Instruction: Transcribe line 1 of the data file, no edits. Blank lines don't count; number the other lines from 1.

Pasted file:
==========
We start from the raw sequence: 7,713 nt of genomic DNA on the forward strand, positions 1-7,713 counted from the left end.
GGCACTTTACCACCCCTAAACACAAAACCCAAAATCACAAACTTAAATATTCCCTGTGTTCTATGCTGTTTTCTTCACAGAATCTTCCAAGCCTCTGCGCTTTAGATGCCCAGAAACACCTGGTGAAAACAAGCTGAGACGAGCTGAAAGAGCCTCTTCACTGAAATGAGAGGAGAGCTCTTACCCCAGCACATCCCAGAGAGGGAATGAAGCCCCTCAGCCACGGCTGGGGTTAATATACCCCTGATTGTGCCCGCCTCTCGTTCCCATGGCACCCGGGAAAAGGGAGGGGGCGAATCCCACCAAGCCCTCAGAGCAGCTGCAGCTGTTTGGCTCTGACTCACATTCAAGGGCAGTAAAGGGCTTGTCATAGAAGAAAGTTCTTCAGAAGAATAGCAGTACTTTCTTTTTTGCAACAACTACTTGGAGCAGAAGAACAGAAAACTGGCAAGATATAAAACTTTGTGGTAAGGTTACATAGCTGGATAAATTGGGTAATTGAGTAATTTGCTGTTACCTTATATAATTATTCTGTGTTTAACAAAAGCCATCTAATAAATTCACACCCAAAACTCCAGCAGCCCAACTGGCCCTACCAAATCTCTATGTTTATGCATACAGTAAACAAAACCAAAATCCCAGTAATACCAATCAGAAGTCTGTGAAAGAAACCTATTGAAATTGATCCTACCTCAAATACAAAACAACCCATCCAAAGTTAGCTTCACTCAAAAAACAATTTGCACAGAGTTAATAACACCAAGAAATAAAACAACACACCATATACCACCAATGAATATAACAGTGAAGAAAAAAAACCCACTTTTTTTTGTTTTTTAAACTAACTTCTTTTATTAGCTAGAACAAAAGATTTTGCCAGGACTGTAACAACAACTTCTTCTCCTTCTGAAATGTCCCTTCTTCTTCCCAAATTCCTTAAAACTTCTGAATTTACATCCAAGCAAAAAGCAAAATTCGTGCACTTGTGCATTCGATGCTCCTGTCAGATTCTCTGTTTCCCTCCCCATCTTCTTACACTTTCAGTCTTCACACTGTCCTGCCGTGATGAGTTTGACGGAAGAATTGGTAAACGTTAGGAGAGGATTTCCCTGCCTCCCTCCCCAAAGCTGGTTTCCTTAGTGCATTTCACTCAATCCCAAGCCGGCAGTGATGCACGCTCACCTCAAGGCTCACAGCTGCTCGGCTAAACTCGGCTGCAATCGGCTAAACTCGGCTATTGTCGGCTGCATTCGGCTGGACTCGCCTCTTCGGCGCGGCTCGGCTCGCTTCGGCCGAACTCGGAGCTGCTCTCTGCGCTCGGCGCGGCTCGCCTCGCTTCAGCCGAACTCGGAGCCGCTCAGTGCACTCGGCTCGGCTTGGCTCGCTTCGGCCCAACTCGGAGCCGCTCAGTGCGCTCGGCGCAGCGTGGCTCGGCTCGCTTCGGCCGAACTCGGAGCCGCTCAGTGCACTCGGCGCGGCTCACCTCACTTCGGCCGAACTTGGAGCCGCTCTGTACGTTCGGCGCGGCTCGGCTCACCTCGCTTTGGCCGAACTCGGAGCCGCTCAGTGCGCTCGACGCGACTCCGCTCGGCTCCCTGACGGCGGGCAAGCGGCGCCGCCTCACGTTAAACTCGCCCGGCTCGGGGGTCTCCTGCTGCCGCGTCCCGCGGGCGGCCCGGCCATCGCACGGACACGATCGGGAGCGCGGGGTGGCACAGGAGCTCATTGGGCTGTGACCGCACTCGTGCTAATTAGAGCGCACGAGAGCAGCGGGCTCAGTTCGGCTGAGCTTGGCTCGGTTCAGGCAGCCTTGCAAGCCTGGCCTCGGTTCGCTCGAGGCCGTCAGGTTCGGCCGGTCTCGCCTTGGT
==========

We start from the raw sequence: 7,713 nt of genomic DNA on the forward strand, positions 1-7,713 counted from the left end.